Toms, from Bangor, Gwynedd, said his mother contracted the virus in hospital and was cremated yesterday.
"She didn't deserve to leave her friends and family in this way," he said.
Gwynedd hospital radio presenters broadcast from their homes to help patients feeling lonely or anxious.
People across Wales took to their doorsteps once more to show their support for those fighting coronavirus.
A sports centre in Bangor is being turned into a field hospital - in just 16 days.
Work is underway in north Wales on the three new field hospitals to help deal with the coronavirus pandemic.
Venue Cymru in Llandudno, Deeside leisure centre in Flintshire and Bangor University's sports centre will provide 850 extra beds between them as part of the so-called Rainbow Hospital.
Ffion Johnston, from Betsi Cadwaladr University Health Board, said: "We're all trying to work as quickly as possible to get the best care for our patients.
"We have various campaigns now to get nurses, doctors, therapists and volunteers. We've also had a few people coming out of retirement."
A biker was stopped on the A55 near Bangor after deciding to have a "ride out" from Chester.
Police said the rider was reported for the unnecessary journey, and for not displaying L plates.
Bangor University scientists are coming together to find ways to monitor the spread of coronavirus.
Davey Jones, of the school of natural sciences, said an accurate estimation of infection spread would be "valuable information" for those trying to control the outbreak.
"While the number of hospitalisations of Covid-19 cases provides some measure of the disease within the population, it provides no reliable information on mild infections and carriers who show no symptoms,” he said.
The research group are going to test sewage to give an indicator of disease incidence.
"This is particularly suitable as most UK urban centres are served by only one or two waste water treatment works, providing a single integrated signal of millions of people in a single sample," Dr Jones said.
As humans stay in their homes, nature is adapting to life without them.
Empty streets have seen mountain goats roaming the streets of Llandudno and peacocks have been seen on Bangor high street.
"This is unprecedented, it is a massive nature experiment," said Graeme Shannon of Bangor University.
Unable to leave their homes, PhD students at the university are using remote tracking to see if animals are changing their behaviour.
With many people working from home and not leaving the house except for essential travel and daily exercise, animals are adapting to the streets being near deserted during the coronavirus pandemic.
A temporary hospital with about 250 beds for patients with Covid-19 symptoms is being set up at Bangor University.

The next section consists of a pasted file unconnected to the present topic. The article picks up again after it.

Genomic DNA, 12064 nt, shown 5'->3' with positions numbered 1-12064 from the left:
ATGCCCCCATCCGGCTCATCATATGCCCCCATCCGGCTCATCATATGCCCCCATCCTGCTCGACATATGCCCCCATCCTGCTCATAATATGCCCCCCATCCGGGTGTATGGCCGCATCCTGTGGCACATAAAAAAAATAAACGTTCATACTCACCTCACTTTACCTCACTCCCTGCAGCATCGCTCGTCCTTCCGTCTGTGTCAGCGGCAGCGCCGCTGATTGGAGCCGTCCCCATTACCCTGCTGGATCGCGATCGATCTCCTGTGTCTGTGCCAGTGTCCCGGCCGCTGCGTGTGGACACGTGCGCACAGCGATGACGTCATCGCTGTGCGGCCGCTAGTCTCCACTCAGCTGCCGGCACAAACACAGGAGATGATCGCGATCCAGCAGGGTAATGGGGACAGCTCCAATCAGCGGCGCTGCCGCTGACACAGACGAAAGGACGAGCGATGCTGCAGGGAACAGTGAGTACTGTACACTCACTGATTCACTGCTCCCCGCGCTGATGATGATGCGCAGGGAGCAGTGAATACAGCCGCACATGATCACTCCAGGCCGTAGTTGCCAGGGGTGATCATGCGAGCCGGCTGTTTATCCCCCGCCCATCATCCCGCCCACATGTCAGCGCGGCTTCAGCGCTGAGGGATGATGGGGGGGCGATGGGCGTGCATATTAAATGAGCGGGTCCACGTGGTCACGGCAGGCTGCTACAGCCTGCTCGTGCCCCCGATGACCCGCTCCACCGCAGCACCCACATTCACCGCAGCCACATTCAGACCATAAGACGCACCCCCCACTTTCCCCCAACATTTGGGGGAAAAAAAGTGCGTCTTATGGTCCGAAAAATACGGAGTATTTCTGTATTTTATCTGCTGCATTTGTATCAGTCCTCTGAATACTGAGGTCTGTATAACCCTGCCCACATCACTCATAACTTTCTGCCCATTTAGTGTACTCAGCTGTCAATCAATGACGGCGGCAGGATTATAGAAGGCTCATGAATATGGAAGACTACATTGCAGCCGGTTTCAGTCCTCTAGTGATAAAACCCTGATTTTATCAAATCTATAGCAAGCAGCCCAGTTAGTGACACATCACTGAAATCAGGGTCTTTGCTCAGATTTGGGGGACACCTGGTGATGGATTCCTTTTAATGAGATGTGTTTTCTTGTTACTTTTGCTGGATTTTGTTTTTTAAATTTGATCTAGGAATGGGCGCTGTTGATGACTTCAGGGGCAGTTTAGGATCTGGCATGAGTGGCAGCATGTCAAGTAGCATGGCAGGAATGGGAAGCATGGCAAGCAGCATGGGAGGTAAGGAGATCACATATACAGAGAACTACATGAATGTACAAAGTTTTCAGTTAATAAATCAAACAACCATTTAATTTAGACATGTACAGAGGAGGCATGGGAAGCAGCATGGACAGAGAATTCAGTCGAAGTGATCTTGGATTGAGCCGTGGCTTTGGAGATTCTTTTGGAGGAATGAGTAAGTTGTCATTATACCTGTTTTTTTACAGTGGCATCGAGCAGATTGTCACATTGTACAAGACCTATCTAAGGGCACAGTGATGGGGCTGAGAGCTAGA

Sports and leisure facilities are being used in a partnership between the university and Betsi Cadwaladr University Health Board.
Health board chairman Mark Polin said: “The development of temporary hospitals like this are central to our plans to achieve the additional capacity we need, alongside developing additional space within our hospitals.
“I would like to assure the public that the preparatory work on identifying suitable sites has been underway for some time and is now moving at considerable pace.
“We are assessing sites in Flintshire and Wrexham where a third temporary hospital will be developed.”
Venue Cymru in Llandudno will also be converted to hold an additional 350 temporary beds, and construction work on a further 80 beds is currently taking place at Glan Clwyd Hospital.
In other news, a man has died after being hit by a lorry, police have said.
North Wales Police said it was called to the A55 near Bangor in the early hours of Wednesday following a report of a man walking along the major road.
The man was taken to Ysbyty Gwynedd in Bangor by ambulance and died shortly after arriving at the hospital, the force said.
Sgt Raymond Williams, of the Roads Policing Unit, said he believed the man was 44 and from Ireland and was working with the police service of the Republic of Ireland - the Garda - to formally confirm his identity.
He said: “We know that he had travelled over to Holyhead by ferry as a foot passenger. We now believe he was given a lift from the port and was later dropped off near Bangor, so we are appealing to the person or people who gave a man a lift from the ferry to come forward."
A pub has been given notice to shut after it "ignored" government orders to close.Gwynedd council confirmed the Slaters Arms, in Corris, was served with the order following a joint investigation with North Wales Police.
The local authority said the business had “ignored the national directive that they cease trading for the present period”, according to the Local Democracy Reporting Service.
The council said it became clear the business "was unwilling to adhere to the new regulations".“Should the business continue to flout the law, we will consider what further steps would be required under the new regulations,” a spokesman said.
A spokesman for the pub said they were seeking clarification on the matter.
Little Ani Tudur wrote this sweet letter to thank the refuse collectors working on her street in Gwynedd.